• Death of a Nation: American Culture and the End of Exceptionalism See large image

    Death of a Nation: American Culture and the End of Exceptionalism (Critical American Studies) (Hardback) By (author) David Noble, Foreword by George Lipsitz

    Unavailable

    Sorry we can't get this title, the button below links through to AbeBooks who may have this title (opens in new window).

    Try AbeBooks | Add to wishlist

    DescriptionIn the 1940s, American thought experienced a cataclysmic paradigm shift. Before then, national ideology was shaped by American exceptionalism and bourgeois nationalism: elites saw themselves as the children of a homogeneous nation standing outside the history and culture of the Old World. This view repressed the cultures of those who did not fit the elite vision: people of color, Catholics, Jews, and immigrants. David W. Noble, a preeminent figure in American studies, inherited this ideology. However, like many who entered the field in the 1940s, he rejected the ideals of his intellectual predecessors and sought a new, multicultural, postnational scholarship. Throughout his career, Noble has examined this rupture in American intellectual life. In Death of a Nation, he presents the culmination of decades of thought in a sweeping treatise on the shaping of contemporary American studies and an eloquent summation of his distinguished career.Exploring the roots of American exceptionalism, Noble demonstrates that it was a doomed ideology. Capitalists who believed in a bounded nationalism also depended on a boundless, international marketplace. This contradiction was inherently unstable, and the belief in a unified national landscape exploded in World War II. The rupture provided an opening for alternative narratives as class, ethnicity, race, and region were reclaimed as part of the nation's history. Noble traces the effects of this shift among scholars and artists, and shows how even today they struggle to imagine an alternative post-national narrative and seek the meaning of local and national cultures in an increasingly transnational world. While Noble illustrates the challenges thatthe paradigm shift created, he also suggests solutions that will help scholars avoid romanticized and reductive approaches toward the study of American culture in the future.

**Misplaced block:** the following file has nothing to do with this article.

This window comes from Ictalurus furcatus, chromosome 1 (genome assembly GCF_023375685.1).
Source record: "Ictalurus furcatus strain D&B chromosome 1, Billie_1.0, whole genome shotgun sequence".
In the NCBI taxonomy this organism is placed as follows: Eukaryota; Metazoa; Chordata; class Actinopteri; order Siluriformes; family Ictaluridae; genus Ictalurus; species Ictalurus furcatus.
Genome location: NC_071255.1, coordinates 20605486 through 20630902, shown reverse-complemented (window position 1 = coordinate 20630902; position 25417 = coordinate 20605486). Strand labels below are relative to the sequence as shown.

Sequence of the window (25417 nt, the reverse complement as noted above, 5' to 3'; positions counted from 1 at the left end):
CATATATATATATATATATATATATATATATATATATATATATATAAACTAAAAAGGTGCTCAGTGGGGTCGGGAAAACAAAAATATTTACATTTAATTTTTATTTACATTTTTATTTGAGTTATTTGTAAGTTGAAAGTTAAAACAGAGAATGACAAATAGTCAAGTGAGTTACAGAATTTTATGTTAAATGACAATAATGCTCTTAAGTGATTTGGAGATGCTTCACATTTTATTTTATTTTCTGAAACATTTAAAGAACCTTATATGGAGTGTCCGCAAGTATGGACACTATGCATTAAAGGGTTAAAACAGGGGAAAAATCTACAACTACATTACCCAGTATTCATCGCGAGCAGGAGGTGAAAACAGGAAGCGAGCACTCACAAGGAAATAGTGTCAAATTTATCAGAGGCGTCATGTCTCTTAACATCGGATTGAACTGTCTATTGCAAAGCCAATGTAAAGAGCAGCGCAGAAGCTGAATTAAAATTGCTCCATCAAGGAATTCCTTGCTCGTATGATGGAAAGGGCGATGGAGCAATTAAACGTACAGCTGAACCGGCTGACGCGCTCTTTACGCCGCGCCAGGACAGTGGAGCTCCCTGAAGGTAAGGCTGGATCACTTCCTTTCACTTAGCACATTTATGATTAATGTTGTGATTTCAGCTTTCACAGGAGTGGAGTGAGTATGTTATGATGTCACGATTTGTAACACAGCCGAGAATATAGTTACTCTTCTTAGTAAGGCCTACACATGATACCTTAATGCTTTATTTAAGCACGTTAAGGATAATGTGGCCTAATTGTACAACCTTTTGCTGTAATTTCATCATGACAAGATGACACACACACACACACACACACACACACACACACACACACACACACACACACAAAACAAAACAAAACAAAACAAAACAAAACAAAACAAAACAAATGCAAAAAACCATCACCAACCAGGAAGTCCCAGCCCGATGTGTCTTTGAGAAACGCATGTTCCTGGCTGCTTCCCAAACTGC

Other books

Other people who viewed this bought | Other books in this category
Showing items 1 to 10 of 10

 

Reviews | Bibliographic data
  • Full bibliographic data for Death of a Nation

    Title
    Death of a Nation
    Subtitle
    American Culture and the End of Exceptionalism
    Authors and contributors
    By (author) David Noble, Foreword by George Lipsitz
    Physical properties
    Format: Hardback
    Number of pages: 260
    Width: 174 mm
    Height: 289 mm
    Thickness: 27 mm
    Weight: 635 g
    Language
    English
    ISBN
    ISBN 13: 9780816640805
    ISBN 10: 0816640807
    Classifications

    Warengruppen-Systematik des deutschen Buchhandels: 17430
    BIC geographical qualifier V2: 1KBB
    B&T Book Type: NF
    BIC subject category V2: HBG
    Nielsen BookScan Product Class 3: T5.2
    BIC E4L: HIS
    BIC subject category V2: JFC, HBJK
    B&T Modifier: Region of Publication: 01
    BIC subject category V2: HBT
    B&T Modifier: Academic Level: 01
    B&T Modifier: Subject Development: 40, 01
    B&T Modifier: Geographic Designator: 01
    LC subject heading:
    Libri: I-PL
    Ingram Subject Code: PL
    B&T General Subject: 650
    BISAC V2.8: HIS036000
    B&T Approval Code: A14500000, A16010000
    LC subject heading:
    B&T Merchandise Category: UP
    LC subject heading:
    BISAC V2.8: POL000000
    BIC subject category V2: 1KBB
    LC subject heading: , , ,
    DC22: 801.95097309
    BISAC V2.8: HIS039000
    DC21: 801.9509730904
    LC subject heading: ,
    Thema V1.0: NHB, JBCC, NHK, NHT
    Thema geographical qualifier V1.0: 1KBB
    DC22: 801/.95/09730904
    LC classification: PS78 .N63 2002
    Publisher
    University of Minnesota Press
    Imprint name
    University of Minnesota Press
    Publication date
    02 December 2002
    Publication City/Country
    Minneapolis